KASU

Peter Overby

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STEVE INSKEEP, HOST:

As Facebook founder Mark Zuckerberg prepared for two congressional hearings coming this week, he gave reporters a look at his crisis-management strategy.

"We didn't take a broad enough view of what our responsibility is," he said Wednesday, referring to Facebook policies that allowed political consultants to acquire data belonging to as many as 87 million Facebook users. "And that was a huge mistake. It was my mistake."

Updated at 5:20 p.m. ET

A federal judge has ruled that a lawsuit alleging President Trump is violating the anti-corruption sections of the Constitution, known as the emoluments clauses, can proceed.

Federal District Judge Peter Messitte, in Greenbelt, Md., ruled that Maryland Attorney General Brian Frosh and District of Columbia Attorney General Karl Racine have legal standing to sue Trump. They allege that Trump wrongly profits when foreign officials do business at the hotel he owns near the White House.

The way some of President Trump's Cabinet officials tell it, their recent negative headlines haven't been about difficulties complying with federal ethics laws, but rather about "the optics."

Veterans Affairs Secretary David Shulkin, in a House committee's hot seat last month after taking his wife on a government-funded trip to Europe, said, "I do recognize the optics of this are not good. I accept the responsibility for that."

Rep. Mike Coffman, R-Colo., questioning Shulkin, snapped back: "It's not the optics that are not good. It's the facts that are not good."

The British data-mining firm Cambridge Analytica has gone from mysterious genius to potential defendant as details emerge about its role in Donald Trump's 2016 election campaign. With conservative strategist Steve Bannon playing a founding role, backed by money from billionaire Robert Mercer and his daughter Rebekah, the firm was able to develop data from 50 million Facebook users into a psychologically-based strategy to target voters.

The Federal Election Commission, better known for deadlocks than decisions, has unanimously agreed to take a first step against anonymous political advertising on the internet.

The proposed rule deals with disclaimers — the "authorized by" taglines that are mandatory in print, television and radio ads that explicitly support or attack candidates.

At least for one more day, the hills of southwestern Pennsylvania are alive with the sound of campaign cash.

Voters in the state's 18th Congressional District on Tuesday elect a new member of Congress. It's a surprisingly close race in this reliably Republican district between Democratic former prosecutor Conor Lamb and Republican state legislator Rick Saccone. GOP and conservative groups are shoveling in dollars to overcome Saccone's lackluster fundraising — this despite his claim that he "was Trump before Trump was Trump."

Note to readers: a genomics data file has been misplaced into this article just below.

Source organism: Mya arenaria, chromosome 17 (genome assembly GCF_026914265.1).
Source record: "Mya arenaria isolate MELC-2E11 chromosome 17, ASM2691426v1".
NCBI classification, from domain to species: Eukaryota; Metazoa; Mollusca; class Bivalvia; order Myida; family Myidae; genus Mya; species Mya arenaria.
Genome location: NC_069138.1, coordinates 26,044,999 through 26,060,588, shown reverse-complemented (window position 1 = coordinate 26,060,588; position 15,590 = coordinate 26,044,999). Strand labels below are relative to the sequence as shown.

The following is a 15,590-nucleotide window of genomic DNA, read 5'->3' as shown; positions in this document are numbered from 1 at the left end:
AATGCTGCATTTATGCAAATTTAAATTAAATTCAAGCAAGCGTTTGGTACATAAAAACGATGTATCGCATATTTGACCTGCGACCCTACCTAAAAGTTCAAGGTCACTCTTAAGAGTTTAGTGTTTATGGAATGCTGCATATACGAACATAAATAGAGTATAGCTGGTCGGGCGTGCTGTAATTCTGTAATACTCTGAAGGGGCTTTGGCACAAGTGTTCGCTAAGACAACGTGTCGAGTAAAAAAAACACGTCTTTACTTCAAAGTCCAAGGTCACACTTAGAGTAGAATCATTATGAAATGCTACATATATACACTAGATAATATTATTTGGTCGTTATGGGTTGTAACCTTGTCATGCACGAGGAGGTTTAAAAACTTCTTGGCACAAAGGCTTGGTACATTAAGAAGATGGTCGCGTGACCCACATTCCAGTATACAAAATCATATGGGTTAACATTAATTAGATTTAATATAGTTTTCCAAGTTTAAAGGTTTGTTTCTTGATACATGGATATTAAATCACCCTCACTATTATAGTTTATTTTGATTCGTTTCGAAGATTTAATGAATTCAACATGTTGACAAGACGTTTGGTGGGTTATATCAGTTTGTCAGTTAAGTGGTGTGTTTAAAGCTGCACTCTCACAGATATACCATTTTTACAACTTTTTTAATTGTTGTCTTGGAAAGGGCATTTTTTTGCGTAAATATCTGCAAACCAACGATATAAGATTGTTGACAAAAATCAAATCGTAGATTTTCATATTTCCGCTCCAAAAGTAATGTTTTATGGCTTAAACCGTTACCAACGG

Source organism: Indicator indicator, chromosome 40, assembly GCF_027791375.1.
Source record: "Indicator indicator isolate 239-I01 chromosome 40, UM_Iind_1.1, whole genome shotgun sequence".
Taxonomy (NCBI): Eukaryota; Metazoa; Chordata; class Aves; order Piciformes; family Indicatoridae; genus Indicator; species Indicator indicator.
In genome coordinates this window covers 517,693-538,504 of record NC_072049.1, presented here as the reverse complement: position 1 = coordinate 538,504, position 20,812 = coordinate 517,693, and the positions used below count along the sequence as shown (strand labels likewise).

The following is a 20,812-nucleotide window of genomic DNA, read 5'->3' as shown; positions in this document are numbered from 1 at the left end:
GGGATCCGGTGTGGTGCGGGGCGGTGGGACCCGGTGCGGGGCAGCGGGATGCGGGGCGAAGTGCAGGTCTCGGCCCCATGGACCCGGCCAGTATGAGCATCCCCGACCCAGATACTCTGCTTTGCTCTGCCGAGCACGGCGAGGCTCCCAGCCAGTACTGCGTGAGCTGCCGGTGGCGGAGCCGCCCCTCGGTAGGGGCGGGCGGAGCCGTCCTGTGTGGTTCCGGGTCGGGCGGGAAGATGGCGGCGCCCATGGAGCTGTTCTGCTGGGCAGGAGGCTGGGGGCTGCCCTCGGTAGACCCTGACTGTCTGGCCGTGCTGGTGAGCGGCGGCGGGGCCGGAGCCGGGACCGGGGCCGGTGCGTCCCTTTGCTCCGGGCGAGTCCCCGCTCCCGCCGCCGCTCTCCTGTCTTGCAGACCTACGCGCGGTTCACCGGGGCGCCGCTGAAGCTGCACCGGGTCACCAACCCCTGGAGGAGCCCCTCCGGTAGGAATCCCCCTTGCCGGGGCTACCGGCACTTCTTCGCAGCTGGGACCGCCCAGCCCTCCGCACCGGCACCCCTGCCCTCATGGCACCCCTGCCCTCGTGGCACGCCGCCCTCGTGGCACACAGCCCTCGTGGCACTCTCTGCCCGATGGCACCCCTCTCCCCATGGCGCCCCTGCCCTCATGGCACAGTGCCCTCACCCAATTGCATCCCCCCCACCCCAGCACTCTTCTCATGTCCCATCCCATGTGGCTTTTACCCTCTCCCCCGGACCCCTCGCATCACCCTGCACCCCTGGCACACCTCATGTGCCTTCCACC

One regular part of White House press briefings these days is the update on corruption allegations in Trump's Cabinet.

Most recently, the questions have focused on Veterans Affairs Secretary David Shulkin, who piggybacked a minivacation on taxpayer-paid travel to two conferences in Europe, and Housing and Urban Development Secretary Ben Carson, a gifted brain surgeon in trouble for ordering custom-made chairs, dining table and hutch for his office. They cost $31,000.

Updated at 2 p.m. ET

A federal ethics agency has ruled that one of President Trump's closest White House aides twice broke the law separating government from politics.

Kellyanne Conway, who was Trump's campaign manager in 2016, advocated for Republican Roy Moore in Alabama's recent Senate election during live television interviews broadcast from the White House lawn.

The Office of Special Counsel found Conway violated the Hatch Act, which bars federal employees from using their office for partisan politics.

The Trump Organization sent the U.S. Treasury an undisclosed sum last week, in the first of what it says are annual payments to compensate for hotel profits from foreign officials.

"This voluntary contribution fulfills our pledge to donate profits from foreign government patronage at our hotels and similar businesses during President Trump's term in office," George Sorial, the company's chief compliance counsel, said in a written statement on Monday.

A Treasury spokeswoman confirmed the payment was received.

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